You may have heard that people are generally more extroverted or introverted. What does this really mean? If you are more of an extrovert, then you become more energized by being socially active. If you tend toward introversion, your energy is fed from within. Too much external stimuli can deplete your energy. You may often purposely leave space in your schedule to recharge after social occasions.
In most work environments, extroverts represent most of the population and tend to misunderstand introverts since they are wired differently. Thanks to speakers like Susan Cain and her introvert empowerment campaign Quiet Revolution, many people in our culture are realizing their bias toward extroverts and appreciating the gifts that introverts can bring. To help with this, here are some struggles and strengths that most introverts will find represent their world.
Struggle: Can seem aloof and difficult to get to know.
Introverts don’t mean to be this way. They can be just as gregarious as extroverts—they just need more time to warm up before they’re ready to put themselves out there. For instance, when starting a new job, it can feel very challenging to break into an existing group because they want others to like them so much that they stay quiet rather than risk saying the wrong thing.
Strength: Have keen observational skills.
Introverts will never speak without thinking. They talk with intention, so their words tend to carry more weight. Most introverts have a reputation for their wisdom and poise because they take the time to word their thoughts carefully. Also, introverts can be incredibly charismatic public speakers given ample opportunity to gather their ideas first.
Struggle: Hate being put on the spot, like being asked to come up with brilliant ideas on a moment’s notice.
When surrounded by people, all waiting for an introvert to come up with an answer out of thin air, their brains fill up with white noise. If the leader would just send out a prompt ahead of time and ask everyone to bring their ideas to the meeting, introverts can blow your minds with their well-thought-out suggestions.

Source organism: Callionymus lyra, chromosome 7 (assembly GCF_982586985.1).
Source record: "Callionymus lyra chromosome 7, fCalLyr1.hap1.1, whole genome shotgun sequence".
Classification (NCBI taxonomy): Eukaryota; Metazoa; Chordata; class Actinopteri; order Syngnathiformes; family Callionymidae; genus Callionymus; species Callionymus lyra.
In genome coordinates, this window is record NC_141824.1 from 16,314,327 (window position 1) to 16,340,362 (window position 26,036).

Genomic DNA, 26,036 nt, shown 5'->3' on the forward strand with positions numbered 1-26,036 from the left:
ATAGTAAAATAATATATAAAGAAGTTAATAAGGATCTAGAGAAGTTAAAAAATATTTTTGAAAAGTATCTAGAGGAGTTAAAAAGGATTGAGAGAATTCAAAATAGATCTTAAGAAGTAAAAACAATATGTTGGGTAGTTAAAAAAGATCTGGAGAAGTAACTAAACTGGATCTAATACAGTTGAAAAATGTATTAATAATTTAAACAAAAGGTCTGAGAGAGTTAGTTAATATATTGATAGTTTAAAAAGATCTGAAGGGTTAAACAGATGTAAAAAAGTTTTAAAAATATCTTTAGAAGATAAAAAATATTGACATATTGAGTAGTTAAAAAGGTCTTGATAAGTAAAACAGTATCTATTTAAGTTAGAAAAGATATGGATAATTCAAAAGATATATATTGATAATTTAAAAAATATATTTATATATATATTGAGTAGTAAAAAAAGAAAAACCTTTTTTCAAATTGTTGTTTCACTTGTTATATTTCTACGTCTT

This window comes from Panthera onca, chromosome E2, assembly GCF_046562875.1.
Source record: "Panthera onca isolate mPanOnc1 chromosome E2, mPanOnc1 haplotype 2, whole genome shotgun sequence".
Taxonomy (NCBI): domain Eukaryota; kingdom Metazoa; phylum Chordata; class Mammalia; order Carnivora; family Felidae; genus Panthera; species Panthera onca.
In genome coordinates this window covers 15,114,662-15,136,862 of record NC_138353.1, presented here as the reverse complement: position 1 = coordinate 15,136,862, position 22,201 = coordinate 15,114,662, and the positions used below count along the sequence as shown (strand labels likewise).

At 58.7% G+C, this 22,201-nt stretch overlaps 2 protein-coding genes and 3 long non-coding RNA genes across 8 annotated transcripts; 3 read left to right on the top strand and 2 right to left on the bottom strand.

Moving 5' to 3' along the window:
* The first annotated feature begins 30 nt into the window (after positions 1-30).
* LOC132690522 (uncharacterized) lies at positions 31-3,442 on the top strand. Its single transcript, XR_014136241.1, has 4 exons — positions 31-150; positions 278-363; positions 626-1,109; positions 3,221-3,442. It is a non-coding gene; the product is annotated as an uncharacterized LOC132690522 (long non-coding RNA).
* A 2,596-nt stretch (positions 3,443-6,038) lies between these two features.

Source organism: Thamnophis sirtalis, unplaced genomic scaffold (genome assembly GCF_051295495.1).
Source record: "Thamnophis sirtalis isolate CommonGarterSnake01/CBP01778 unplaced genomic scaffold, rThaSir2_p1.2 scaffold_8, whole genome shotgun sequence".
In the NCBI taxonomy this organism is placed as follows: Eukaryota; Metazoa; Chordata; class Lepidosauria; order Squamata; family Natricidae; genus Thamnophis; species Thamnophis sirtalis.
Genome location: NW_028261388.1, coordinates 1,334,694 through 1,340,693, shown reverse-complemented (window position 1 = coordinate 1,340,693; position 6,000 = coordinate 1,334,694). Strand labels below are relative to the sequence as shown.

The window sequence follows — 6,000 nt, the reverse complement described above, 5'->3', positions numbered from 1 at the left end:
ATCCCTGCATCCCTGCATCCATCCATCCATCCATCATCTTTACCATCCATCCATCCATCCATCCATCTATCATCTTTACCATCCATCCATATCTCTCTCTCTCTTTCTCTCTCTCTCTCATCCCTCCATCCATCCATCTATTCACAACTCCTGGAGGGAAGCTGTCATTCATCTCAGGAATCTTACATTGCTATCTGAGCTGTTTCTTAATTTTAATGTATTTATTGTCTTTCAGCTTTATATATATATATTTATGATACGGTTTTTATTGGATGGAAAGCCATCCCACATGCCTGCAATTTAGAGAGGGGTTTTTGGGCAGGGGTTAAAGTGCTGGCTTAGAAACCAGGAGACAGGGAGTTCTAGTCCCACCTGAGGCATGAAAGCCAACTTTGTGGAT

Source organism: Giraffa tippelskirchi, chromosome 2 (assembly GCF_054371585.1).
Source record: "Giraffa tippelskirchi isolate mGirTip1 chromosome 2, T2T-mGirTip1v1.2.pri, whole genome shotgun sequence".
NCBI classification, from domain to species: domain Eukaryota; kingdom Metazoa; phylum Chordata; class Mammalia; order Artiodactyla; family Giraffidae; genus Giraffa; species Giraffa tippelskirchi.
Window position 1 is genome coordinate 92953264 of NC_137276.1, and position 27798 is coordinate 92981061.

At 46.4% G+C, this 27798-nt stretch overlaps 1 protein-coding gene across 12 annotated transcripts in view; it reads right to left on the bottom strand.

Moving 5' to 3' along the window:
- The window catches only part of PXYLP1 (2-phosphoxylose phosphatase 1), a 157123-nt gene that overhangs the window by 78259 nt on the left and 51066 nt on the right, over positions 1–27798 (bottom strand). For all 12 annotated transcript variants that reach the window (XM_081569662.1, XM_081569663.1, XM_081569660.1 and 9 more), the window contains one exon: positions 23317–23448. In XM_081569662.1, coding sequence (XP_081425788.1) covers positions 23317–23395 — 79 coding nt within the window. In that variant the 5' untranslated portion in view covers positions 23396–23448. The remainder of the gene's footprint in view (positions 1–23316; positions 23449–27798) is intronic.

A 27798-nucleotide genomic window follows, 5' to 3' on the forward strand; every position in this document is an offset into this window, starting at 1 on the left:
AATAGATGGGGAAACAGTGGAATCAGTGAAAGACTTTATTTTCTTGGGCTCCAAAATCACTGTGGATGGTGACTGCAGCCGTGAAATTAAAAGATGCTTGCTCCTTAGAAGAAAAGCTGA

Strength: Self-motivated and focused on what they enjoy.
Most introverts love the feeling of being completely immersed in enjoyable work. They also need downtime to relax and chat with coworkers but don’t require as much external stimulation as others do. They’re happiest when able to work autonomously at their own pace, without constant interruptions or unnecessary supervision, and makes them easy to manage.
Struggle: Can be quiet, and sometimes drowned out by louder and more persistent voices. Sometimes, when introverts are quiet in meetings, it’s because they think through their responses so carefully that they decide they’re not worth stating out loud. Other times, they know that they have the best idea in the room, but they would rather not have to vie for attention to speak their minds.
Introverts can be some of the best coworkers you could ever ask for. Rather than competing for the spotlight or making their voices heard, they tend toward being supportive and collaborative. They also need to feel appreciated and enjoy having their efforts recognized, but it’s a bonus, not their primary goal.
Struggle: Sensitive to feedback.
Even if introverts know constructive feedback is for their own benefit, they may still need a little time to process and accept what they’ve heard. It’s almost impossible for them not to take criticism personally.
Strength: Thoughtful, insightful and empathetic.
Introverts listen more than they speak and take in data about other people—information that gets drowned out when you’re constantly figuring out what to say next. Introverts pick up the subtle hints that others give out about who they are and what they care about. This means they actually pay attention to the details that most people miss. People begin to associate introverts with the feeling of being listened to and cared about.
Struggle: Anxious, especially about privacy and communicating.
Introverts can find situations challenging that others might find comfortable. They don’t wish to feel so exposed that they are unable to focus, such as open office layouts. They dread making small talk, whether in the elevator or at networking events, feeling both awkward and forced. But they love connecting with people through more in-depth conversations about things both people care about. In these moments, they can often be mistaken for extroverts!
Strength: Creative and leaders of a different kind.
Introverts are hugely successful leaders when given a chance. They won’t seize power but will start quietly leading those around them through mentorship, wisdom, and inspiration. They value others’ perspectives and respect their autonomy. They also keep their egos in check, and they don’t take risks without thinking them through. The world needs introverted leaders now more than ever!